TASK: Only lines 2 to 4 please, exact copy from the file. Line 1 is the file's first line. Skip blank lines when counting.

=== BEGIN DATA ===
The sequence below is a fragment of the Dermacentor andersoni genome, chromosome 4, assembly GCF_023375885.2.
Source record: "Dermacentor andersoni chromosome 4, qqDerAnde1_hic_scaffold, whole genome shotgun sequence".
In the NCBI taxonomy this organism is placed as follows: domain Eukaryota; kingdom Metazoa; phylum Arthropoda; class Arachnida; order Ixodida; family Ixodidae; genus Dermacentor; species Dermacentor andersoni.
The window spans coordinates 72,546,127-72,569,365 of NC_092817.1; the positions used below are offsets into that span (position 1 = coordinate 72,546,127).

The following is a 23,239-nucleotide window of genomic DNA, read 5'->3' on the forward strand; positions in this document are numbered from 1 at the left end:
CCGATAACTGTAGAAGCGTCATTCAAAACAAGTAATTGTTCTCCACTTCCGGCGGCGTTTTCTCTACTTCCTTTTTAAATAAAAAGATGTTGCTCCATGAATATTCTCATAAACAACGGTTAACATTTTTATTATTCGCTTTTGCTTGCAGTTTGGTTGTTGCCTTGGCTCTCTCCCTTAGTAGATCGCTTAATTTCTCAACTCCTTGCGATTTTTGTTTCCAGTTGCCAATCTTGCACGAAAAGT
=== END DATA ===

Source record: "Dermacentor andersoni chromosome 4, qqDerAnde1_hic_scaffold, whole genome shotgun sequence".
In the NCBI taxonomy this organism is placed as follows: domain Eukaryota; kingdom Metazoa; phylum Arthropoda; class Arachnida; order Ixodida; family Ixodidae; genus Dermacentor; species Dermacentor andersoni.
The window spans coordinates 72,546,127-72,569,365 of NC_092817.1; the positions used below are offsets into that span (position 1 = coordinate 72,546,127).